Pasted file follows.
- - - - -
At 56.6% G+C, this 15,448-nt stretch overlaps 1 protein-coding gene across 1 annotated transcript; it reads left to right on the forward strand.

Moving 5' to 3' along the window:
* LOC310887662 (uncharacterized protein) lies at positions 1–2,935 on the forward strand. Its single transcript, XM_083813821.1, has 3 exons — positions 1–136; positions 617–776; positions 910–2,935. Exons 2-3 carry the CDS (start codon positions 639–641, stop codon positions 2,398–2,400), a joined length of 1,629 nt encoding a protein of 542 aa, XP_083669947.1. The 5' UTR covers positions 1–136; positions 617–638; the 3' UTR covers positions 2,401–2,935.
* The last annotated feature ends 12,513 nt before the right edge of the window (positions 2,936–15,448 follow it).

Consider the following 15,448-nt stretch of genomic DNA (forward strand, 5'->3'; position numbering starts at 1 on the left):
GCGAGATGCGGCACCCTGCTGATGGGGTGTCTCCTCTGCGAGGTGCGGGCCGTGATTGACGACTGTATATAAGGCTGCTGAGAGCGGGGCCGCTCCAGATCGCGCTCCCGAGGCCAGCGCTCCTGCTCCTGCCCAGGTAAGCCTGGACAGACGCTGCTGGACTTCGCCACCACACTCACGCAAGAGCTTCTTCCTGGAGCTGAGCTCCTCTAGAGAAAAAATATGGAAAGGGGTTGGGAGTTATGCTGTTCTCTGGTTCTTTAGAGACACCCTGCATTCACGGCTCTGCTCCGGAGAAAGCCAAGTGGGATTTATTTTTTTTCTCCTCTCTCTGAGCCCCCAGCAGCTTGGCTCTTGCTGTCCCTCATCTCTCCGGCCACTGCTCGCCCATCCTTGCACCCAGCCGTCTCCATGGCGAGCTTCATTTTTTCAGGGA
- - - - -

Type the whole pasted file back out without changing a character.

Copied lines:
At 56.6% G+C, this 15,448-nt stretch overlaps 1 protein-coding gene across 1 annotated transcript; it reads left to right on the forward strand.

Moving 5' to 3' along the window:
* LOC310887662 (uncharacterized protein) lies at positions 1–2,935 on the forward strand. Its single transcript, XM_083813821.1, has 3 exons — positions 1–136; positions 617–776; positions 910–2,935. Exons 2-3 carry the CDS (start codon positions 639–641, stop codon positions 2,398–2,400), a joined length of 1,629 nt encoding a protein of 542 aa, XP_083669947.1. The 5' UTR covers positions 1–136; positions 617–638; the 3' UTR covers positions 2,401–2,935.
* The last annotated feature ends 12,513 nt before the right edge of the window (positions 2,936–15,448 follow it).

Consider the following 15,448-nt stretch of genomic DNA (forward strand, 5'->3'; position numbering starts at 1 on the left):
GCGAGATGCGGCACCCTGCTGATGGGGTGTCTCCTCTGCGAGGTGCGGGCCGTGATTGACGACTGTATATAAGGCTGCTGAGAGCGGGGCCGCTCCAGATCGCGCTCCCGAGGCCAGCGCTCCTGCTCCTGCCCAGGTAAGCCTGGACAGACGCTGCTGGACTTCGCCACCACACTCACGCAAGAGCTTCTTCCTGGAGCTGAGCTCCTCTAGAGAAAAAATATGGAAAGGGGTTGGGAGTTATGCTGTTCTCTGGTTCTTTAGAGACACCCTGCATTCACGGCTCTGCTCCGGAGAAAGCCAAGTGGGATTTATTTTTTTTCTCCTCTCTCTGAGCCCCCAGCAGCTTGGCTCTTGCTGTCCCTCATCTCTCCGGCCACTGCTCGCCCATCCTTGCACCCAGCCGTCTCCATGGCGAGCTTCATTTTTTCAGGGA